The Student News Site of Bear River High School

The Current

The Current

The Current

Students call for justice and reopening of bathrooms following slew of vandalism

Bear River’s G-Wing bathrooms were the most recent to close, following more vandalism. Photo by Maya Bussinger

Throughout the past few weeks, Bear River has had significant vandalism problems in the restrooms from students, reacting by closing them, severely limiting the number of bathrooms open.

Principle Chris Roberts announced through email that because of the destruction done to more bathrooms, students will be limited to only one open restroom.

“There was more vandalism found in the G-Wing restrooms this past week,” Roberts wrote. “Absolutely ridiculous! Please stop trashing our school! We will be closing the G-Wing restrooms as a result. That means that the only restrooms that are now open are in the MPR. If you’d like to see the restrooms open back up, and possibly get a monetary reward, please let us know who is responsible. You will be kept confidential and the restrooms will reopen as a result. Please do the right thing!”

Sophomore Elaine Owyoung explained her thoughts on the motives behind the vandalism that most likely influenced students to wreck and steal from the bathrooms.

“In modern society, with popular social media platforms such as Instagram, TikTok, and Snapchat, many teenagers rise to popularity and fame through means of challenges and other damaging actions,” said Owyoung. “This causes waves of other people, greedy for popularity and fame, to follow in the steps of those who became famous for doing things such as vandalizing schools. Another motive could also be students giving up on school as it becomes very boring and [often] incredibly stressful and painful, mentally and physically. Many have become mentally deprived of fun and the feeling of happiness at times. [They] are [often] students who are not academically gifted people, [trying to get] a chance to stand out and even be popular and get revenge for the toxic system that they call ‘school.’”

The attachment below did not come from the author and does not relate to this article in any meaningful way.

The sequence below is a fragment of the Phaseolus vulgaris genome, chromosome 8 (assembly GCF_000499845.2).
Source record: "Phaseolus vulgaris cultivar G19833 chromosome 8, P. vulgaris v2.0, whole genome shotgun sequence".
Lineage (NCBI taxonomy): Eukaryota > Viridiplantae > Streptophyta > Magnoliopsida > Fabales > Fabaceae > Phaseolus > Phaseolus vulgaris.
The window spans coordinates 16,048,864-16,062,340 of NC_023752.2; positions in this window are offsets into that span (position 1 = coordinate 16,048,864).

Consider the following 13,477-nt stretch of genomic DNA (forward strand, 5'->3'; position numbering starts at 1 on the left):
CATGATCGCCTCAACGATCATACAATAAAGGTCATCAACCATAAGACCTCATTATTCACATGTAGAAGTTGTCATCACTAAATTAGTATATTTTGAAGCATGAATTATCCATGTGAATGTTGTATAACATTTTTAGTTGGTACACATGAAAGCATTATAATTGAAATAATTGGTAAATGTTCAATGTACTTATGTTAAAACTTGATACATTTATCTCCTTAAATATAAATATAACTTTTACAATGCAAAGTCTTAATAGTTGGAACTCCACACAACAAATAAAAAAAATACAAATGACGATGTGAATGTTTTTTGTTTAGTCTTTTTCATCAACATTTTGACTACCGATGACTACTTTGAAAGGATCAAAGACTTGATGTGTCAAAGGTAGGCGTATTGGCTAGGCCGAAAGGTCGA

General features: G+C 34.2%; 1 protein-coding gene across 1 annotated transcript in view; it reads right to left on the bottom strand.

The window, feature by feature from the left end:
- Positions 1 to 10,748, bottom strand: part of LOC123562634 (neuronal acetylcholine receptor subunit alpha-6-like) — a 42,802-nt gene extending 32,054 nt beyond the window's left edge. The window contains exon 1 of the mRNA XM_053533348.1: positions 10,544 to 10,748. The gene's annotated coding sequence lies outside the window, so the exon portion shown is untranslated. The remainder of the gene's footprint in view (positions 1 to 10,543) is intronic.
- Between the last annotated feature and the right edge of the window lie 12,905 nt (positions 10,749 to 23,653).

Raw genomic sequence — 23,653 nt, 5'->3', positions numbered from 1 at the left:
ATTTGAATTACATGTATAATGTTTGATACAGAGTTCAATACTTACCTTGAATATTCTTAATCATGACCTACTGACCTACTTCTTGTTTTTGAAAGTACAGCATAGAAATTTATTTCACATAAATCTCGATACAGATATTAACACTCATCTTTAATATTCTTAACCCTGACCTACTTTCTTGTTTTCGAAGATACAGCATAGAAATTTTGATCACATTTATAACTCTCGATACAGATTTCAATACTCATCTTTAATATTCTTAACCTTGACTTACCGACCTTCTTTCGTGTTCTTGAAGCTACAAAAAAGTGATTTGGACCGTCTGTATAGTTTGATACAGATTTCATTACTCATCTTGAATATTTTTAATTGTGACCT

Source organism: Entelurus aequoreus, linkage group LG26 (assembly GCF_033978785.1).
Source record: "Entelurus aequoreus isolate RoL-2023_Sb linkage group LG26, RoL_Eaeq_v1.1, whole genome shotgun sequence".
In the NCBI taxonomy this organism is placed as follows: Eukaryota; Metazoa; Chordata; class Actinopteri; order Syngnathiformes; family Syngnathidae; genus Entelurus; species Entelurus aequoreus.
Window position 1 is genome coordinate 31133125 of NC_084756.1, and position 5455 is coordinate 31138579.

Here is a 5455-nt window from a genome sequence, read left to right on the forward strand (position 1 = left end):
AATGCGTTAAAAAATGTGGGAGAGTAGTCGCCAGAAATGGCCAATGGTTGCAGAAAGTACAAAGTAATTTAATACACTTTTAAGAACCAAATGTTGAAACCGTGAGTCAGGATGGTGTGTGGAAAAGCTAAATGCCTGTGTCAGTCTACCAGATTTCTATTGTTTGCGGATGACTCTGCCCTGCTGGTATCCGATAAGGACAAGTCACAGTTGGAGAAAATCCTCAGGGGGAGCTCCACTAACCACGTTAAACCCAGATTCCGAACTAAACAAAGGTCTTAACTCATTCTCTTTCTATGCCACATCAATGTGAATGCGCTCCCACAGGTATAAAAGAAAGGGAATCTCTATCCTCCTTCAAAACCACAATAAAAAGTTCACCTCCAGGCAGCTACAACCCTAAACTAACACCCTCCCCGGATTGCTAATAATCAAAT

Junior James Haworth acknowledged the inconveniences caused by the bathroom closures.

“The only way it has affected me is that it has prevented me from being able to utilize the public restrooms we have here on campus,” said Haworth. “It’s a real shame that people are doing this.”

Owyoung built on Haworth’s statement, stating that it can cause students to be tardy for class.

“It makes it really hard to go to the restroom during class because you must walk across campus to get the bathrooms and, if you decide to go during passing periods, the line is very long and you usually end up being late,” she said.

Haworth conveyed a punishment he felt was suitable for the defilement done to the restrooms.

“I think they should have some kind of school detention,” he said. “You could stop them from being able to use the bathroom but that seems kind of [like a] human rights violation. Some kind of school detention or suspension or something.”

Owyoung agreed, adding that they deserve to be charged for the damage.

“I believe the vandals should be either suspended and charged for their damages plus charged extra in compensation for the school’s stress and problems which they caused,” said Owyoung.

Junior Gwen DeVine admitted that it could be more difficult to report the vandals if they are people she knows, but nevertheless feels that they deserve to be turned in.

“It depends on if I know them or not,” said DeVine. “If I did personally I’d probably talk to them a bit and tell them to stop, and if it continued tell the office, however, if they were a random person I’d go report them.”

Junior Liam Marchi asserted that he would turn in the vandals in order to have the bathrooms open again.

“The first time [I noticed] they took the hand sanitizer, and now I can’t wash my hands because of them, so now it’s personal,” he said. “They’re making me walk across the entire campus. And before that, when the bathrooms were open, I couldn’t wash or dry my hands because of these kids. At a certain point it’s no longer snitching and I want my bathrooms back.”

DeVine expressed disappointment in her peers for this type of behavior.

“Honestly it’s pretty stupid having to cross the campus to be able to go to the bathroom,” DeVine said. “The idea that high schoolers aren’t mature enough to have common decency in a public place all because of a trend is ridiculous.”

Donate to The Current

Your donation will support the student journalists of Bear River High School. Your contribution will allow us to purchase equipment and cover our annual website hosting costs.

More to Discover
Donate to The Current

Activate Search
Students call for justice and reopening of bathrooms following slew of vandalism